Stress ramps up when firefighters see what's stuck inside rabbit's burrow
First responders heading to a call in Birmingham, Alabama, were faced with an unusual problem; one that they knew would require urgent action and a steady hand.
Published on the 30/12/2020, 11:00
Birmingham Fire and Rescue Service received a call in late October this year from the owner of two puppies that had got themselves into a bit of a tight spot.
When the team arrived at the Sunhill Road property just after 5pm local time, the owner rushed down to meet them. She explained that two of her puppies had escaped the safety of the house and had been lost down a rabbit hole.
Inspection of the hole revealed it to be around six feet deep, and with a width of no more than a basketball.
Capt. Gail DeJarnett told AL.com that several attempts to physically access the hole to reach the puppies had been unsuccessful.
Facing the imminent collapse of the burrow, and an untimely burial of two young dogs, Capt. DeJarnett opted to use a grappling tool to drag the dogs back to safety.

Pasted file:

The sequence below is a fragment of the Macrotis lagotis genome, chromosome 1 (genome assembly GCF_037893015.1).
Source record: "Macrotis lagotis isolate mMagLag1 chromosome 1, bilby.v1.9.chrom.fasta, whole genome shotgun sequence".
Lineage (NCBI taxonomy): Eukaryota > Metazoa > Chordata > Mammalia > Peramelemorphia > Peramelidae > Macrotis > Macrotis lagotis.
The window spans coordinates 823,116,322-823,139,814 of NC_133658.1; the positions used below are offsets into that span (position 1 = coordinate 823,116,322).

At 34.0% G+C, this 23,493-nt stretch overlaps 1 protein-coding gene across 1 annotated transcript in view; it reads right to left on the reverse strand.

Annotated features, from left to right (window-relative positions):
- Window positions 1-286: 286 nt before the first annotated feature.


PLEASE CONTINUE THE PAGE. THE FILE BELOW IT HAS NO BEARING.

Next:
The rescue took less than an hour to complete, and the lucky pups have since been reunited with their owner.
Beware the burrow
Rabbit holes are a hazard for dogs, especially of breeds such as terriers which have for centuries been bred to instinctively burrow. Some rabbit holes have been found to be 15 feet deep or more, depending on the type of ground in which they are formed.
Fox dens (called ‘earths’) are just as deep and pose as much of a hazard to pet dogs. In the UK there are thought to be as many as 430,000 foxes, equating to over 100,000 earths.